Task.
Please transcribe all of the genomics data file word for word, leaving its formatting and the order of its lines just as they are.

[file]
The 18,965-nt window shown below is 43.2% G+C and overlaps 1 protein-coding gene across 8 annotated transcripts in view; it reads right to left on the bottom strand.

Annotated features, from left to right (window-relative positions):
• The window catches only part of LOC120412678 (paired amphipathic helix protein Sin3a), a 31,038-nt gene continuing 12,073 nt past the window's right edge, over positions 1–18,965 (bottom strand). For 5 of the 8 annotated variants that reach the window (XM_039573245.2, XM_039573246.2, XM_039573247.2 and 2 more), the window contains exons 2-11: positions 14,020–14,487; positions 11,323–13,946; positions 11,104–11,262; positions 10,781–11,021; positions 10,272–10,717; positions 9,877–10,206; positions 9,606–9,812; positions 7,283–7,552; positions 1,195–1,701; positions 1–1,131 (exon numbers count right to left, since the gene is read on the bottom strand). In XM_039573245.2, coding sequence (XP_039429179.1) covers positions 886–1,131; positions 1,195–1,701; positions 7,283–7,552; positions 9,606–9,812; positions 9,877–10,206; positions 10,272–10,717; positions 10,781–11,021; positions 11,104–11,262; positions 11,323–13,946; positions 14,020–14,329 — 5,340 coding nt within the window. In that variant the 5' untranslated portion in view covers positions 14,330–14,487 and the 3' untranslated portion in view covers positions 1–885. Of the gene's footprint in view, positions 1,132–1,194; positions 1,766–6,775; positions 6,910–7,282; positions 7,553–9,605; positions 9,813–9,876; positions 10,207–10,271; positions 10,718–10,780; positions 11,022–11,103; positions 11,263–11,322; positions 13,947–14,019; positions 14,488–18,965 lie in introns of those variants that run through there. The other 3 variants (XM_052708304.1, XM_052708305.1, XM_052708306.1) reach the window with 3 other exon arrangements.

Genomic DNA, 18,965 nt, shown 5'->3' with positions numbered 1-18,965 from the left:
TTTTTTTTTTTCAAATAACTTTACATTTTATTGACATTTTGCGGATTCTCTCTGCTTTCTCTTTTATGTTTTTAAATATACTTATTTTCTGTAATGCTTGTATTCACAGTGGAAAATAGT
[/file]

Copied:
The 18,965-nt window shown below is 43.2% G+C and overlaps 1 protein-coding gene across 8 annotated transcripts in view; it reads right to left on the bottom strand.

Annotated features, from left to right (window-relative positions):
• The window catches only part of LOC120412678 (paired amphipathic helix protein Sin3a), a 31,038-nt gene continuing 12,073 nt past the window's right edge, over positions 1–18,965 (bottom strand). For 5 of the 8 annotated variants that reach the window (XM_039573245.2, XM_039573246.2, XM_039573247.2 and 2 more), the window contains exons 2-11: positions 14,020–14,487; positions 11,323–13,946; positions 11,104–11,262; positions 10,781–11,021; positions 10,272–10,717; positions 9,877–10,206; positions 9,606–9,812; positions 7,283–7,552; positions 1,195–1,701; positions 1–1,131 (exon numbers count right to left, since the gene is read on the bottom strand). In XM_039573245.2, coding sequence (XP_039429179.1) covers positions 886–1,131; positions 1,195–1,701; positions 7,283–7,552; positions 9,606–9,812; positions 9,877–10,206; positions 10,272–10,717; positions 10,781–11,021; positions 11,104–11,262; positions 11,323–13,946; positions 14,020–14,329 — 5,340 coding nt within the window. In that variant the 5' untranslated portion in view covers positions 14,330–14,487 and the 3' untranslated portion in view covers positions 1–885. Of the gene's footprint in view, positions 1,132–1,194; positions 1,766–6,775; positions 6,910–7,282; positions 7,553–9,605; positions 9,813–9,876; positions 10,207–10,271; positions 10,718–10,780; positions 11,022–11,103; positions 11,263–11,322; positions 13,947–14,019; positions 14,488–18,965 lie in introns of those variants that run through there. The other 3 variants (XM_052708304.1, XM_052708305.1, XM_052708306.1) reach the window with 3 other exon arrangements.

Genomic DNA, 18,965 nt, shown 5'->3' with positions numbered 1-18,965 from the left:
TTTTTTTTTTTCAAATAACTTTACATTTTATTGACATTTTGCGGATTCTCTCTGCTTTCTCTTTTATGTTTTTAAATATACTTATTTTCTGTAATGCTTGTATTCACAGTGGAAAATAGT